Archive for the 'Regulations' Category

11th Oct 2011

The “Natural” Scam – Same for Human Foods and Pet Foods

Watch this short video about the ‘natural’ claim scam in the cereal business. The same ‘natural’ scam is going on in the pet food industry. Don’t forget that only certified organic pet food claims are regulated and enforced.

Posted by Posted by Heidi Junger, PhD under Filed under Organic Pet Food Standards, Regulations Comments Comments Off

26th Jul 2011

What about Those Pledges Some Companies are so Proud of?

There is a new marketing gimmick going around. The vendor pledge. Some health food stores state that they collect vendor pledges to assure high standards and integrity of their ingredients and products. And now, even some pet food companies have announced with great flourish (using paid press releases from PR agencies, friendly or associated blogs, their own websites, etc.) that they now require their vendors to supply them with pledges for each ingredient they use. The ingredients need to be GMO-free, cannot be sourced from China, the animals need to be raised and processed in the best possible ways, etc.

This sounds great. So what’s the problem, and why am I writing about it?
The answer is simple: None of these so-called ‘vendor pledges’ can be verified. Many comforting and reassuring words are flying fast and furious, but there’s no independent party that can verify all these great-sounding words. It’s as if a company released favorable results from a poll they conducted themselves. Now, honestly, how much faith would you place in such results?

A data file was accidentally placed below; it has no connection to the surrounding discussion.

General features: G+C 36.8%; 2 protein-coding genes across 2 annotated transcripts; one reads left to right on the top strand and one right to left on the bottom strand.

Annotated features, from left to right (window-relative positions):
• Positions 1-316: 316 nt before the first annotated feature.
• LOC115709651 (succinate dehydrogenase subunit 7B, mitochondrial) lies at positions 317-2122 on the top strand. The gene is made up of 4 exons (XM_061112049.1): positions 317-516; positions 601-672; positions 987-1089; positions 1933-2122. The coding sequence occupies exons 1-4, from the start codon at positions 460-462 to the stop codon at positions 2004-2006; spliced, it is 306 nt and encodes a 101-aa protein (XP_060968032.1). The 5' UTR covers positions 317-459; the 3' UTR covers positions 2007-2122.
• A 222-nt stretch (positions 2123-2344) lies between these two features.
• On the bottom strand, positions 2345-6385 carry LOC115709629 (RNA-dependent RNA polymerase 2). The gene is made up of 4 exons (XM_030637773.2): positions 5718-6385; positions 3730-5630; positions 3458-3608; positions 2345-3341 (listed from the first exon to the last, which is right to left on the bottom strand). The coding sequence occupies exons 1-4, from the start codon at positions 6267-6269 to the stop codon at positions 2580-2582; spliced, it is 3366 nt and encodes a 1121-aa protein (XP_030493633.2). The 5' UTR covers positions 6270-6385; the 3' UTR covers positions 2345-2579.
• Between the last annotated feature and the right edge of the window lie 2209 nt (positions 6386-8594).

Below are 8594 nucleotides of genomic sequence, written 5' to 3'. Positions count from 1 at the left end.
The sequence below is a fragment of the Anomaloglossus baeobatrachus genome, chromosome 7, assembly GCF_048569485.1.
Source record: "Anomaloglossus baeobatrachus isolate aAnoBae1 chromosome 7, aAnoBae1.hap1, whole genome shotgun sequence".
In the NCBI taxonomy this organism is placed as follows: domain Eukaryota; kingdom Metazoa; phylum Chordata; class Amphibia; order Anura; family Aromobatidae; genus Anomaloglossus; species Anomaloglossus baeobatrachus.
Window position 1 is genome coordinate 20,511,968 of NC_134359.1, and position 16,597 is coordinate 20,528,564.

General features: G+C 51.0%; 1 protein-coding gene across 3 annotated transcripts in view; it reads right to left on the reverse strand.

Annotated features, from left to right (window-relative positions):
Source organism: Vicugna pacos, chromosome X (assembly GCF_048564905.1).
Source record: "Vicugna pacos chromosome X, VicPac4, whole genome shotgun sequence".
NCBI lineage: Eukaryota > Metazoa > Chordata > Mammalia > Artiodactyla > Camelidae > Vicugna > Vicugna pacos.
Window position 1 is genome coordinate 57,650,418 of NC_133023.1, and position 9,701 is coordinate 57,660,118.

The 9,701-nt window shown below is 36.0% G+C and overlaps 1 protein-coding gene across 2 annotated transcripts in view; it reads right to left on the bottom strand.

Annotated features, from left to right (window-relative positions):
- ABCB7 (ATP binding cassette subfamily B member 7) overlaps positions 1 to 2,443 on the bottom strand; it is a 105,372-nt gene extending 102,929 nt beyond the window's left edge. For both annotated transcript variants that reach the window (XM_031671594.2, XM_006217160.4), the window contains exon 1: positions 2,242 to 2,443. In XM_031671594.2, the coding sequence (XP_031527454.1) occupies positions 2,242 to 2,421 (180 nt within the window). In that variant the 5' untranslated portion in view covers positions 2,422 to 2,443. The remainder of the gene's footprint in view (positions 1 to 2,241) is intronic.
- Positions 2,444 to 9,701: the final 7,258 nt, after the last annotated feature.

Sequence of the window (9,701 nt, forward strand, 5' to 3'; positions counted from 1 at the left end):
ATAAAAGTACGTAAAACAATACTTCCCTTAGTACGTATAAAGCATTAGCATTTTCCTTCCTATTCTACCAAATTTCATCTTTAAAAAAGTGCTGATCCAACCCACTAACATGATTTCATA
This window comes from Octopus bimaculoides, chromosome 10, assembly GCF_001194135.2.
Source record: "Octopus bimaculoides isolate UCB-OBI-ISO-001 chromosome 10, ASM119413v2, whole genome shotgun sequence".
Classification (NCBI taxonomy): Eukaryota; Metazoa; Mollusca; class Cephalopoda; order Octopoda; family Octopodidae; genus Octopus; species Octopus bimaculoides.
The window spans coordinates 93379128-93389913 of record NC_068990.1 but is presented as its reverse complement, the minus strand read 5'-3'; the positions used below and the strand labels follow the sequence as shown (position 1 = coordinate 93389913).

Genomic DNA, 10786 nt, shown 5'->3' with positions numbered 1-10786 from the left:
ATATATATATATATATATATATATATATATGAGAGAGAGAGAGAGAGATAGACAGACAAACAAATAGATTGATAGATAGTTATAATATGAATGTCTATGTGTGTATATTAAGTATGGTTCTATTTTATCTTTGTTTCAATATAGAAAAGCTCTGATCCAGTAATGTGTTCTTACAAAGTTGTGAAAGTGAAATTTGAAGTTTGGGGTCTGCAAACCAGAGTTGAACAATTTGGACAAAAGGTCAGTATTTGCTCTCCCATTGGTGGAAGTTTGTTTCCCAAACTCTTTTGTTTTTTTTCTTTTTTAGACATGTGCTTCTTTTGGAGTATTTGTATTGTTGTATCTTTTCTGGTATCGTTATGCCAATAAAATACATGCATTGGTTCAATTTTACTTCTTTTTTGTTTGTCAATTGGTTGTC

Why advertise vendor pledges?
That’s an easy one: profit, pure and simple.

What are meaningful alternatives to such pledges?
Pet Food Vendor Pledge © Onesta Organics The most meaningful alternatives are third party-enforced certificates.
Two examples are:
1) a USDA organic certificate; and
2) a non-GMO statement that’s also legally binding (they are required for any certified organic pet food that contains non-certified organic ingredients such as citric acid).
An additional alternative is a statement from the Humane Society that declares that a particular poultry farmer/processor is far above industry standards in respect to the humane treatment of animals (I might also mention here that, at Onesta Organics, we use such a farmer’s products routinely). As in the case of the first two examples, this declaration can be verified by a third party.

The nice thing about the USDA organic certificate is that any company (including Onesta Organics) that receives such certification is inspected at least once yearly (food factories for human consumption foods are generally inspected less than once per decade), and all ingredient choices must be shared with a USDA-accredited certification agent. This agent knows where the ingredient comes from, if it is human-grade, free of pesticides, antibiotics, and other synthetics, etc.

In the case of a vendor pledge, all you have to go on is the word of a given company and nothing more. The sad truth is that vendor pledges can’t be verified and aren’t based on any enforced standards. With an enforced certificate, at the very least you have the assurance that any false claims have serious legal consequences.

So, when you’re faced with a choice between a vendor pledge and a certificate from the USDA, a statement from the Humane Society, or any other entity requiring third-party oversight, you now know which one of the two is trustworthy!

Posted by Posted by Heidi Junger, PhD under Filed under Organic Pet Food Standards, Regulations Comments Comments Off

24th Jun 2011

Is Your Dog or Cat Food Really Raw?

Not all raw pet foods are created raw.

Some dehydrated pet foods contain cooked meats, eggs, and fish but are marketed as ‘raw.’

It is unbelievable to me that such deceptive marketing is allowed. But then, one of these ‘dehydrated raw’ pet food manufacturers also markets their conventional (non-organic) pet foods very successfully as organic although their products aren’t organic at all.

It is sad but true that customers have to do a lot of leg work (or, nowadays, reading work) to find out the truth. Honesty isn’t everybody’s strength even if a suggestive name would leave you with this impression.